My two digit number is special because adding the sum of its digits to the product of its digits gives me my original number. What could my number be?

Find out about Magic Squares in this article written for students. Why are they magic?!

Starting with four different triangles, imagine you have an unlimited number of each type. How many different tetrahedra can you make? Convince us you have found them all.

How many solutions can you find to this sum? Each of the different letters stands for a different number.

You have been given nine weights, one of which is slightly heavier than the rest. Can you work out which weight is heavier in just two weighings of the balance?

Do you notice anything about the solutions when you add and/or subtract consecutive negative numbers?

Can you arrange the numbers 1 to 17 in a row so that each adjacent pair adds up to a square number?

Use two dice to generate two numbers with one decimal place. What happens when you round these numbers to the nearest whole number?

What happens when you round these three-digit numbers to the nearest 100?

What happens when you round these numbers to the nearest whole number?

Sweets are given out to party-goers in a particular way. Investigate the total number of sweets received by people sitting in different positions.

An irregular tetrahedron is composed of four different triangles. Can such a tetrahedron be constructed where the side lengths are 4, 5, 6, 7, 8 and 9 units of length?

Many numbers can be expressed as the sum of two or more consecutive integers. For example, 15=7+8 and 10=1+2+3+4. Can you say which numbers can be expressed in this way?

How many different journeys could you make if you were going to visit four stations in this network? How about if there were five stations? Can you predict the number of journeys for seven stations?

Charlie and Abi put a counter on 42. They wondered if they could visit all the other numbers on their 1-100 board, moving the counter using just these two operations: x2 and -5. What do you think?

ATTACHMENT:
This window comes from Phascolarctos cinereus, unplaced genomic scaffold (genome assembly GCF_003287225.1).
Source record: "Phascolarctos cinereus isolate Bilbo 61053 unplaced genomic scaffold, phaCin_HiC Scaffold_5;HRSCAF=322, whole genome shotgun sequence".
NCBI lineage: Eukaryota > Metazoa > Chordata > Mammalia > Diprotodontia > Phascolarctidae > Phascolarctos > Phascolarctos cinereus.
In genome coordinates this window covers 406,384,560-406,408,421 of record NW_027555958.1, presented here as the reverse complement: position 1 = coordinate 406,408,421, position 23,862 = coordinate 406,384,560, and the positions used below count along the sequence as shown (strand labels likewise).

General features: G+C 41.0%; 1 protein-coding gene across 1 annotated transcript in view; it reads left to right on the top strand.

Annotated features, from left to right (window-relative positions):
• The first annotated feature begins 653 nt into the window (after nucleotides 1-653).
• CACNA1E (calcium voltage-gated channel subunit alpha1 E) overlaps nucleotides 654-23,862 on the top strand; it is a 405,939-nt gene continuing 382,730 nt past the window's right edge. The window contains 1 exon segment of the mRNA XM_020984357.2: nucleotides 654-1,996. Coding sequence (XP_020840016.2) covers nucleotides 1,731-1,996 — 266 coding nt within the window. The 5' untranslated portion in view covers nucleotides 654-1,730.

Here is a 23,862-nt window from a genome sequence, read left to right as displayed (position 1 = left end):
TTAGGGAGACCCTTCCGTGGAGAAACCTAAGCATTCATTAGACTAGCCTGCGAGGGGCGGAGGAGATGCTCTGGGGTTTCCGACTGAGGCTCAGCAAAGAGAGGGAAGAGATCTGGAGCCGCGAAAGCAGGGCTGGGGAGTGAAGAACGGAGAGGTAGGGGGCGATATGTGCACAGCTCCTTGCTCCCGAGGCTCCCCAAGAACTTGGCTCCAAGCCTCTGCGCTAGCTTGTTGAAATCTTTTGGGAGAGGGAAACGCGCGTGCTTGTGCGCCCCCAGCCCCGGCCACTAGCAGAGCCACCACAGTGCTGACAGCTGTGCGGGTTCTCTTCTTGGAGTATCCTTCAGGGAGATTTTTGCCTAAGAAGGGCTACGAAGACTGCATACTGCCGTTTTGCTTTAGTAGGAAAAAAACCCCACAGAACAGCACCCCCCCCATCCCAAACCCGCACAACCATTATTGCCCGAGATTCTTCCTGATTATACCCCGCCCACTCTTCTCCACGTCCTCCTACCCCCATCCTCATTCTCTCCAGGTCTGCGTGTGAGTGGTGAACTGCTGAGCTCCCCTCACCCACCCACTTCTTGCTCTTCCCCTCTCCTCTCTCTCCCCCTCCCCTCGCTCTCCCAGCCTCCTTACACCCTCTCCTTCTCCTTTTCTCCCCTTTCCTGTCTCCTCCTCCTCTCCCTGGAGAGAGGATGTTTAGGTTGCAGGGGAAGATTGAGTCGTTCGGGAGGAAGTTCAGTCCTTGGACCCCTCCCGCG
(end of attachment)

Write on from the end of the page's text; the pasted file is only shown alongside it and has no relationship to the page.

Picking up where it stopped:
Can you replace the letters with numbers? Is there only one solution in each case?

If you take a three by three square on a 1-10 addition square and multiply the diagonally opposite numbers together, what is the difference between these products. Why?

Advent Calendar 2011 - a mathematical activity for each day during the run-up to Christmas.

Choose four different digits from 1-9 and put one in each box so that the resulting four two-digit numbers add to a total of 100.

Exactly 195 digits have been used to number the pages in a book. How many pages does the book have?

In a square in which the houses are evenly spaced, numbers 3 and 10 are opposite each other. What is the smallest and what is the largest possible number of houses in the square?

Can you find six numbers to go in the Daisy from which you can make all the numbers from 1 to a number bigger than 25?

In the multiplication calculation, some of the digits have been replaced by letters and others by asterisks. Can you reconstruct the original multiplication?

This 100 square jigsaw is written in code. It starts with 1 and ends with 100. Can you build it up?

Make a pair of cubes that can be moved to show all the days of the month from the 1st to the 31st.

What happens when you add three numbers together? Will your answer be odd or even? How do you know?